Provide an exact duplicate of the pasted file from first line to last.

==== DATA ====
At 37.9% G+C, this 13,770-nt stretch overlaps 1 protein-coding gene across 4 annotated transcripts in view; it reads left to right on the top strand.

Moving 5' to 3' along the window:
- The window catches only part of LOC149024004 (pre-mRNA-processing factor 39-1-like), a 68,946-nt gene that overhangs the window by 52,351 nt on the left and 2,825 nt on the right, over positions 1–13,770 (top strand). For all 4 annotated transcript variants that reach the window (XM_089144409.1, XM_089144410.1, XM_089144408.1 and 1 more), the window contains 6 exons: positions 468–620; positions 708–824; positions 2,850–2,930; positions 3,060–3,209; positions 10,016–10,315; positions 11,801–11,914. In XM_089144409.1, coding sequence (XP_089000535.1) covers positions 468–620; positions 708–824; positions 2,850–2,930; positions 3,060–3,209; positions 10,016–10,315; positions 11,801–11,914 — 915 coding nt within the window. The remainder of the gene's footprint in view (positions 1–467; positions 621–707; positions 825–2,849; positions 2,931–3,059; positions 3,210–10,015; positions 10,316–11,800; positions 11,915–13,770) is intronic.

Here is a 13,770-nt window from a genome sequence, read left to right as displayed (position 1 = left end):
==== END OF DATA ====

At 37.9% G+C, this 13,770-nt stretch overlaps 1 protein-coding gene across 4 annotated transcripts in view; it reads left to right on the top strand.

Moving 5' to 3' along the window:
- The window catches only part of LOC149024004 (pre-mRNA-processing factor 39-1-like), a 68,946-nt gene that overhangs the window by 52,351 nt on the left and 2,825 nt on the right, over positions 1–13,770 (top strand). For all 4 annotated transcript variants that reach the window (XM_089144409.1, XM_089144410.1, XM_089144408.1 and 1 more), the window contains 6 exons: positions 468–620; positions 708–824; positions 2,850–2,930; positions 3,060–3,209; positions 10,016–10,315; positions 11,801–11,914. In XM_089144409.1, coding sequence (XP_089000535.1) covers positions 468–620; positions 708–824; positions 2,850–2,930; positions 3,060–3,209; positions 10,016–10,315; positions 11,801–11,914 — 915 coding nt within the window. The remainder of the gene's footprint in view (positions 1–467; positions 621–707; positions 825–2,849; positions 2,931–3,059; positions 3,210–10,015; positions 10,316–11,800; positions 11,915–13,770) is intronic.

Here is a 13,770-nt window from a genome sequence, read left to right as displayed (position 1 = left end):